(1) What's happening now?
China’s stock markets took another dive on Wednesday, with the Shanghai market falling 5.9 percent. [On Thursday, the Shanghai rebounded 5.8 percent.]
China has two main stock exchanges that have been around since the 1990s: One in Shanghai, and the other in the southern city of Shenzhen, on the mainland across from Hong Kong. Both have both fallen sharply since hitting a peak on June 12. The Shanghai Composite Index has lost 32 percent of its value in less than a month, while the Shenzhen Composite Index has dropped 40 percent.
Here's a look at the two exchanges as of Wednesday.
Altogether, more than $3 trillion in share value has evaporated since mid-June – more than the value of France’s entire stock market.
The drop hasn't erased all of the gains markets have made in the last year. Both markets are still up more than 70 percent from mid-2014. But it was enough to spook investors, companies and the government alike.
The drop spurred 500 listed companies to halt trading on Wednesday to stem further losses. In total, at least 1,300 companies have suspended trading – over half the listed companies in China. The suspensions caused the stock sell-off to spill over to blue chips -- investors couldn’t sell off small cap stocks, so they had to sell blue chips to meet margin calls and limit their exposure.
All of these suspensions are slowing the market crash, at least for now. But once these stocks resume trading, the market could drop further.
(2) How has the government responded?
The Chinese government denounced the market movement as panic selling, and responded to the drop in a way that many analysts saw as a huge overreaction.
Working through various agencies, the government cut interest rates for the fourth time this year, paused new initial public offerings, capped short selling, changed the rules to allow pension funds and the social security fund to invest more in stocks, and ordered state-owned companies and controlling shareholders not to sell their shares. It changed the rules so that investors can, for the first time, use their houses as collateral to borrow money to buy stocks.
Most significantly, it used a state-owned securities financing company to lend $42 billion to 21 brokerages so they could purchase blue-chip stocks – on top of $20 billion that brokerages said they would buy over the weekend. As Gwynn Guilford of Quartz notes, taken together China’s response was bigger than TARP, one of the U.S. government’s prime responses to the financial crisis.
And of course, it sent out many cheerful messages about the stock market through the state-owned media.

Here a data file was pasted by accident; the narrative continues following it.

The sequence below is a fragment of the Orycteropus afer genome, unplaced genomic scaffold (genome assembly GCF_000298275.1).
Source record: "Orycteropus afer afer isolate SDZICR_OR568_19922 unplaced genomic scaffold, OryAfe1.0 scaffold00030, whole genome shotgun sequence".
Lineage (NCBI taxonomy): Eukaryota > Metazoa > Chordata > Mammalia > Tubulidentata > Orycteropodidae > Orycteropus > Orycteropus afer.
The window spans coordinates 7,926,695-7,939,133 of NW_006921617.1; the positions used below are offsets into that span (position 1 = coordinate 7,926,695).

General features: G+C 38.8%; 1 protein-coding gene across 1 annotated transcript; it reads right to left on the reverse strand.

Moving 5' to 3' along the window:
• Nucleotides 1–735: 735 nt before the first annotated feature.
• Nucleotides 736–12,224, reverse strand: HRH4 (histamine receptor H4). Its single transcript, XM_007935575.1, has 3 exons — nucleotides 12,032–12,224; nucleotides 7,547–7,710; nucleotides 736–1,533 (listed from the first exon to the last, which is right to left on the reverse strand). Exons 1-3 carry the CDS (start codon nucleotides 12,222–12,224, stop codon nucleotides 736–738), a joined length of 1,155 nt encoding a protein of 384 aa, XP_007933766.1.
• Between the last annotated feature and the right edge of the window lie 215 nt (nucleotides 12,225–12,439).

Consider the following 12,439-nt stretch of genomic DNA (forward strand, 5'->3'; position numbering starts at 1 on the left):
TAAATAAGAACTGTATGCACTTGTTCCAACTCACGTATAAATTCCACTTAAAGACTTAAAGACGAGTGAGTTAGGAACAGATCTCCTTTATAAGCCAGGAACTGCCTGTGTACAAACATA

(3) How did we get here?
The real mystery of the Chinese stock market boom is its disconnect with the real economy. While the stock market has surged, the Chinese economy has finally begun to slump after decades of strong growth. The Chinese economy grew 7 percent year-over-year in the first quarter, its slowest pace since 2009. Imports plummeted 18.1 percent in May, and analysts expected them to contact further in June. In recent years the government has boosted growth by encouraging heavy investment in infrastructure and property. But as those projects are completed, the same investments are doing less to drive economic growth.
The Chinese stock market bubble has been driven by a few factors -- including an expansion in lending and poor prospects in alternative investments, like the property market.
(4) What role does lending play?
One way money has flowed into the stock market is through margin lending, or allowing brokers to lend their clients money to buy stocks. China has relaxed its regulations on margin financing over the last five years, and it now plays a bigger role in the Chinese market than it has in perhaps in any other market in history.
The rise in margin lending has deeper roots: the huge expansion in money in China after years of interest rate cuts and easy monetary policy. Even after the U.S. government has been printing money for years, China's money supply is still significantly larger than America's -- even though the U.S. has a larger economy. All that money has to go somewhere, and much has poured into the stock markets.
As Scott Kennedy of the Center for Strategic and International Studies wrote in a recent note, “Over a quarter of China's stock market capitalization is now supported through margin financing, turning an equity market into a de facto debt market.”
(5) What about the property market?
There’s another clear reason that the stock market began rising in late 2014. The price of property, the traditional way for many Chinese households to invest, started to slump, due to a slowing economy and excess inventory.